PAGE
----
Injured Humanity

Alexander Anderson (1775-1870), Injured Humanity: Being a Representation of What the Unhappy Children of Africa Endure from Those Who Call Themselves Christians. [New York]: Printed and sold by Samuel Wood, No. 362, Pearl-street, no date [1805-1808]. Gift of Sinclair Hamilton. Graphic Arts, Hamilton 252.

In 1807, the British Parliament banned the Atlantic slave trade and the United States followed with their own mandate in 1808. This broadside was published around 1805 to incite Americans against slavery and the “horrors of the middle passage” by describing in gruesome detail the conditions that slaves had to endure. It was published by the New York printer and Quaker, Samuel Wood, who had the wood engravings prepared by the best artisan of the period, Alexander Anderson.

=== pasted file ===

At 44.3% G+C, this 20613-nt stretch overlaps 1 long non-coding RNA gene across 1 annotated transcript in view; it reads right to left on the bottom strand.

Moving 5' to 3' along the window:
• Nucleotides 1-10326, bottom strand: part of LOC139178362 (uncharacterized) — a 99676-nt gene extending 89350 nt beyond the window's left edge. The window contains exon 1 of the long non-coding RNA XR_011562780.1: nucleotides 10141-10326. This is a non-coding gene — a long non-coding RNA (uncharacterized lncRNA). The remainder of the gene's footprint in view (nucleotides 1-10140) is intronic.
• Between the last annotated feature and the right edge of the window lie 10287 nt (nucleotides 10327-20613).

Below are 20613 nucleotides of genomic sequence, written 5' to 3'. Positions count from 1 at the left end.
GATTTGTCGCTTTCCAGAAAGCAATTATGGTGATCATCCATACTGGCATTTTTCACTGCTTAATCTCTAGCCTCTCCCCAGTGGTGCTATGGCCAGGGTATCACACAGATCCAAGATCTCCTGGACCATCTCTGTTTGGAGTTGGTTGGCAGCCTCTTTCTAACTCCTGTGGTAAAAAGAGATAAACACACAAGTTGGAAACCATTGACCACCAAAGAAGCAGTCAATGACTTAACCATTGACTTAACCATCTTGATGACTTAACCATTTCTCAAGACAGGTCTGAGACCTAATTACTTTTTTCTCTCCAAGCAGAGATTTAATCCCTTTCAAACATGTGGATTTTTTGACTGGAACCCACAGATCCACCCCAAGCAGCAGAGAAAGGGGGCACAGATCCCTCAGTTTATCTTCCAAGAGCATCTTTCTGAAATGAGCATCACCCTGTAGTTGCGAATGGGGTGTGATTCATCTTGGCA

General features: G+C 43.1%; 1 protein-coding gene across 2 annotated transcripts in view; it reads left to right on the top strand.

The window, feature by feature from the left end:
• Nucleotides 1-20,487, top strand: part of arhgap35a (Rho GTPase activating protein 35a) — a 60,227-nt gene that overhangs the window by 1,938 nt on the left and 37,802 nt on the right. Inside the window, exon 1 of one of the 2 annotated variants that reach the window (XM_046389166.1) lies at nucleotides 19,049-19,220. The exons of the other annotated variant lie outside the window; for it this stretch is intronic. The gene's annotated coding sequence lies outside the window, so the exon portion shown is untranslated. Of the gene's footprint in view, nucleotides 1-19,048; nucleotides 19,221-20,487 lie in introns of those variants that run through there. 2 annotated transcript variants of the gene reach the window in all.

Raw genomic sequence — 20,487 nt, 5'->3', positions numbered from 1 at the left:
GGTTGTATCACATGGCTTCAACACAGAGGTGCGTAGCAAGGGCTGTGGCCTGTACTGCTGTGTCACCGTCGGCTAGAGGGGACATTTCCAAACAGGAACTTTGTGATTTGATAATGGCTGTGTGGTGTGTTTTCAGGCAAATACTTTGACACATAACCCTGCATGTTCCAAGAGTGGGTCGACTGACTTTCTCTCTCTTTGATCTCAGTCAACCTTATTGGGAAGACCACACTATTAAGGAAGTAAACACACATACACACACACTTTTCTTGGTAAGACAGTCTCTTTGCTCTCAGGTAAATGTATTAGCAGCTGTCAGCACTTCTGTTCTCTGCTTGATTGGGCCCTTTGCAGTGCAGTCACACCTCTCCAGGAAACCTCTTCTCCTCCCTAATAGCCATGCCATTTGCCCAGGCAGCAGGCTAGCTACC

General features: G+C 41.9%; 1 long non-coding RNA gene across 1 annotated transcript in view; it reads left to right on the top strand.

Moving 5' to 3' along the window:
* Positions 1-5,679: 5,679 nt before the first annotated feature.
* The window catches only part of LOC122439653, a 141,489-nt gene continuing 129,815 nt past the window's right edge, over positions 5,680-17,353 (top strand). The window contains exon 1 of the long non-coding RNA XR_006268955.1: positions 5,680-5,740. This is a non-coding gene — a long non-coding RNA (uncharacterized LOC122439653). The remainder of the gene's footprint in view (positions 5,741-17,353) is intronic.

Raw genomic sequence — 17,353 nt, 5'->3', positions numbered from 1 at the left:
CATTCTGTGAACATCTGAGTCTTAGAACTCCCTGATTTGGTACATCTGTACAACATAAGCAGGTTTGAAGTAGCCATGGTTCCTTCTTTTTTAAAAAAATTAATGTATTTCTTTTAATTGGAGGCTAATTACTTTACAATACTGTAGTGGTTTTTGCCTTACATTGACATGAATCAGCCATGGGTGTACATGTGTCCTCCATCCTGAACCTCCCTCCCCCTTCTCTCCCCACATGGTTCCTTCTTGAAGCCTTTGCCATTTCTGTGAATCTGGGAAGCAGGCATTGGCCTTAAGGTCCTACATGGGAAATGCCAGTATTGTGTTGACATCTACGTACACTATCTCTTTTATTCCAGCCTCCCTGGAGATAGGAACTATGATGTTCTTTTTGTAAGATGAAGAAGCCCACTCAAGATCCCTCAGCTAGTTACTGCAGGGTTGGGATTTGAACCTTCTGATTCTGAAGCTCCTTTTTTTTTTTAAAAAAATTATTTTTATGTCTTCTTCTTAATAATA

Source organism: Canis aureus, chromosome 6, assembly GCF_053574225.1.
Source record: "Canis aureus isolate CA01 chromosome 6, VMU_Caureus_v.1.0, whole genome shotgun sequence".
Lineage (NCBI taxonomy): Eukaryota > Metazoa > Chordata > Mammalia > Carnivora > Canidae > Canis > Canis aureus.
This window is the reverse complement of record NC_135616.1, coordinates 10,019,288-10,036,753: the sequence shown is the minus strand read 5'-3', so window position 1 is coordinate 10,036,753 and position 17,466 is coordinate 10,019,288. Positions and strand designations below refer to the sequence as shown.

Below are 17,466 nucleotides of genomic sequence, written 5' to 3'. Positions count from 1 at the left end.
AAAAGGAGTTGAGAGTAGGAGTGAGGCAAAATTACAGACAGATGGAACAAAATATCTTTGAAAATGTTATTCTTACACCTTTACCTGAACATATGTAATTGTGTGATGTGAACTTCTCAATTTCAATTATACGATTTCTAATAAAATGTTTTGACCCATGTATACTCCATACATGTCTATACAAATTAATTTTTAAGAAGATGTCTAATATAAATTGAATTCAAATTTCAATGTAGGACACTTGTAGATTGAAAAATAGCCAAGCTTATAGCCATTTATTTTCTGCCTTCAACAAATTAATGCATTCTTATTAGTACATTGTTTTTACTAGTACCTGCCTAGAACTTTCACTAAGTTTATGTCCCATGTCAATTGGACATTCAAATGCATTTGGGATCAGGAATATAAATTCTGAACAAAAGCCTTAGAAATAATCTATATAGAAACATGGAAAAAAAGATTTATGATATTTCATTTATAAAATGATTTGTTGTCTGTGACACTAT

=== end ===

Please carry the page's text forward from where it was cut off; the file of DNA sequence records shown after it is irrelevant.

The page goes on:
The broadside is undated but Wood is listed at this address in New York City directories from 1805 to 1808. The text and illustrations published here also appear in the following work, first issued by Wood in 1807: The Mirror of Misery, or, Tyranny Exposed.

A complete transcription of the broadside can be found at I have enlarged the images and text printed along the margins to make them readable.